Ads, Innovation and Time Pressure

 
 
By Don Reisinger  |  Posted 2010-09-09 Email Print this article Print
 
 
 
 
 
 
 


 

5. Ads, ads, ads

Inevitably, the search market is defined by advertising. The more users a search engine has, the more likely that search company will turn a profit on ads. With Instant now in play, Google may be able to attract even more users, and thus, steal more advertising share from Microsoft. If the advertising dollars dry up, Microsoft might be hard-pressed to continue offering Bing. Obviously that's a decision that would likely be made years from now, but it's something that Microsoft should probably keep in mind.

6. Google is thinking about search

For a while, some believed that Google was ignoring its core business in favor of the other markets it's competing in. But with the launch of Instant, the search giant has proven once again that it knows what its core business is, and it will do everything it can to maintain its huge lead. That's not good news for Microsoft.

7. Microsoft had the innovation lead

Although Google wouldn't like to admit it, prior to the release of Instant, Microsoft was holding the high ground in innovation. The company did a fine job of integrating search and other apps, its ideas were fresh and its extras, like Bing Maps, were performing quite well. But all that has changed with the launch of Instant. Now, Google has the innovation lead. And it's going to take a lot of effort on Microsoft's part to regain it.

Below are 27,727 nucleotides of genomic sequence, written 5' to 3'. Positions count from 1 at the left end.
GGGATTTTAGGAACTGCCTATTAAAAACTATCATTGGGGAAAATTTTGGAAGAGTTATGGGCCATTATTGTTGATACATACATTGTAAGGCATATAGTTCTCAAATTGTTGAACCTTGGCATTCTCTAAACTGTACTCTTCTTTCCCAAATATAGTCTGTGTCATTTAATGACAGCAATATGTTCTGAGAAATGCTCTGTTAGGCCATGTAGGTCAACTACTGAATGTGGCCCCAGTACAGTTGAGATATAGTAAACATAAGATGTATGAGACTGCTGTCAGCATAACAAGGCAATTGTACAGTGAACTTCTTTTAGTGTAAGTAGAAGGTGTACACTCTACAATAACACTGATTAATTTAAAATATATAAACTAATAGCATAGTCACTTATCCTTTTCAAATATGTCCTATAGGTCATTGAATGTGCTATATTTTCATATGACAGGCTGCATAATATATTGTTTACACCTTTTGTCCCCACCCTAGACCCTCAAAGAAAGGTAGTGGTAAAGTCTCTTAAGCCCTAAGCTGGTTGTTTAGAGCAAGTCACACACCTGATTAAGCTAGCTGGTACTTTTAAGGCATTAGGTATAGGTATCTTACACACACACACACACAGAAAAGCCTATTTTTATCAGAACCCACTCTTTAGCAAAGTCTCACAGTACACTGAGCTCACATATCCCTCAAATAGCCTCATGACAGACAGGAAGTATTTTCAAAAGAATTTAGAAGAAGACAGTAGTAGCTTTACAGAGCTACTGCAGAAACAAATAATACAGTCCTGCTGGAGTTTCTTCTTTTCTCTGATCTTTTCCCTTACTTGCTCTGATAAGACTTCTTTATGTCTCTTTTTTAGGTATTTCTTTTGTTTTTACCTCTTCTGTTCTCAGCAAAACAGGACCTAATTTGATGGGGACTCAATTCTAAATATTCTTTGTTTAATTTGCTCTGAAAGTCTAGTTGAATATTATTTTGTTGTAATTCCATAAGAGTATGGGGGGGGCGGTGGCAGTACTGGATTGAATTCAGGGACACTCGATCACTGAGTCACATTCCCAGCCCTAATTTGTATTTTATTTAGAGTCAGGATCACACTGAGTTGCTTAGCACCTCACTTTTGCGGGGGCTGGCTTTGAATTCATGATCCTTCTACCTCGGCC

8. Is there a faster way to search?

Since, as mentioned above, speed means everything in search and Google currently offers the fastest option, now it's Microsoft's turn to find a way to get users results quickly and help them arrive at their destination faster. It's a tall order, considering Instant came out of nowhere in the search space, but if Microsoft can't find a faster way to search, the company is in deep trouble.

9. Time is running out

Search is a timed game. The moment one service bests another, the declining product has a finite amount of time to fix the problem before users go elsewhere. Unfortunately for Microsoft, it finds itself in that position. Over the short term, it might not lose a significant share of the search market. But if users continue to find that Instant provides a better experience than Bing, it won't be long before they leave Microsoft's shores forever.

10. The mobile play

The mobile market must still come into play when discussing the future of search. As Google has proven time and again over the past couple years, the mobile market is growing and the company that can dominate search in that space stands to gain heavily. With Instant on tap, Google might eventually decide to port it to its mobile platform. If that happens, Microsoft will be blocked out of another space. The software giant needs to start thinking about mobile search. If it doesn't, Google will easily gain the upper hand.



 
 
 
 
Don Reisinger is a freelance technology columnist. He started writing about technology for Ziff-Davis' Gearlog.com. Since then, he has written extremely popular columns for CNET.com, Computerworld, InformationWeek, and others. He has appeared numerous times on national television to share his expertise with viewers. You can follow his every move at http://twitter.com/donreisinger.
 
 
 
 
 
 
 

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